Rutgers New Jersey Medical School Newark, NJ, United States
Amrita Chawla, MD1, Qi Yu, MD2, Sushil Ahlawat, MD1 1Rutgers New Jersey Medical School, Newark, NJ; 2Rutgers NJMS, Newark, NJ
Introduction: In the literature, transitional cell carcinoma (TCC) and dysphagia are rarely discussed. One case report discusses two cases of synchronous double cancer of the esophagus and urinary bladder. Another suggests a paraneoplastic neurological syndrome in which visual changes, glossal spasms, and dysphagia are associated with high-grade TCC.
Case Description/Methods: A 65-year-old man with a history of T1 high-grade TCC status post radical cystectomy and recurrent esophageal stricture presented with generalized weakness and dysphagia to solid foods. He had multiple endoscopies with dilation in the past and a barium swallow suggestive of a long segment of esophageal stricture. The most recent endoscopy showed an esophageal stricture due to extrinsic compression. An endoscopic ultrasound showed narrowing of the distal esophagus, but the scope could not pass through the stricture. Multiple enlarged lymph nodes were noted, but no mass was seen. Esophageal biopsy did not reveal intestinal metaplasia.
Fine needle aspiration of the lymph nodes showed metastatic poorly differentiated carcinoma. A thoracentesis and fluid analysis revealed that pleural effusion was positive for malignancy and metastatic poorly differentiated carcinoma. Neoplastic cells were positive for GATA-3, negative for TTF-1 and WT-1 supporting the diagnosis of metastatic carcinoma from the urinary bladder.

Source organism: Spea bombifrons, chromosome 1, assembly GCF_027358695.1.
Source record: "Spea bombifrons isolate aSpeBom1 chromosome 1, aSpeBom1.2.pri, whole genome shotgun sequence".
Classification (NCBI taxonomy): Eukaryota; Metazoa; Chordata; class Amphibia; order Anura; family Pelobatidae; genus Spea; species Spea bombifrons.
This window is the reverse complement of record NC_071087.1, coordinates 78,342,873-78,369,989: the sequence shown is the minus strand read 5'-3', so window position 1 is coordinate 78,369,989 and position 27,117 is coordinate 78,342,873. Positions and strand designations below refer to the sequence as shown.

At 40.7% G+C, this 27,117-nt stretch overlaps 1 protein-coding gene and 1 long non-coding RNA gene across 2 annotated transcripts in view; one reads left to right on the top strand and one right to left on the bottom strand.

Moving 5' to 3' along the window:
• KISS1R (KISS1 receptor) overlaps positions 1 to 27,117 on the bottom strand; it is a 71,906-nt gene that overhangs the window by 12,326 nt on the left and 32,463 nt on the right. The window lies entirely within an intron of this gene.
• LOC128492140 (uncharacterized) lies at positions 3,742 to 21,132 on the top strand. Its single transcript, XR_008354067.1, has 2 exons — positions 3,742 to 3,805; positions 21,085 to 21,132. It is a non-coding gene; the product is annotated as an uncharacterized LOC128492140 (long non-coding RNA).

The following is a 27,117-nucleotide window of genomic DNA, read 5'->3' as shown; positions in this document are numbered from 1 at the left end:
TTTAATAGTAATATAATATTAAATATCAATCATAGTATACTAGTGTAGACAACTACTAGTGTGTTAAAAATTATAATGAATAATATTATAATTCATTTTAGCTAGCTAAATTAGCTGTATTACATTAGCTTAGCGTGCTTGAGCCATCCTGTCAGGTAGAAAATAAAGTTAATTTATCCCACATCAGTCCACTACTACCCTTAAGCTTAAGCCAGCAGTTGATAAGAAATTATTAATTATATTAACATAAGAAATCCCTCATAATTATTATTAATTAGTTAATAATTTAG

The patient underwent robotic video assisted thoracoscopic surgery with right lymph node dissection, right middle and lower lobe lung wedge biopsies, and right subcorinal node dissection. Lymph nodes and right lower lobe wedge resection showed metastatic poorly differentiated carcinoma in fragments of lymph nodes and in lymphvascular spaces. Right middle lobe wedge resection showed bronchiolitis obliterans-like changes. The tumor was positive for CK, GATA-3, and weakly positive for p63. CK20, androgen receptor, TFF-1, prostate specific antigen PAX-8 and p40 were negative. This profile was most compatible with metastatic carcinoma from a primary bladder cancer.
Discussion: Our case highlights the importance of maintaining a broad differential in patients with dysphagia with a history of malignancy. The patient was presumed to have an esophageal stricture. Other causes of dysphagia were not explored until he presented with persistent dysphagia despite multiple attempts of dilation. In patients with TCC, it is important to rule out rare, but possible causes of dysphagia relating to malignancy, metastasis and paraneoplastic syndromes.
Disclosures: Amrita Chawla indicated no relevant financial relationships. Qi Yu indicated no relevant financial relationships. Sushil Ahlawat indicated no relevant financial relationships.
Amrita Chawla, MD1, Qi Yu, MD2, Sushil Ahlawat, MD1. P1425 - An Unexpected Cause of Dysphagia, ACG 2021 Annual Scientific Meeting Abstracts. Las Vegas, Nevada: American College of Gastroenterology.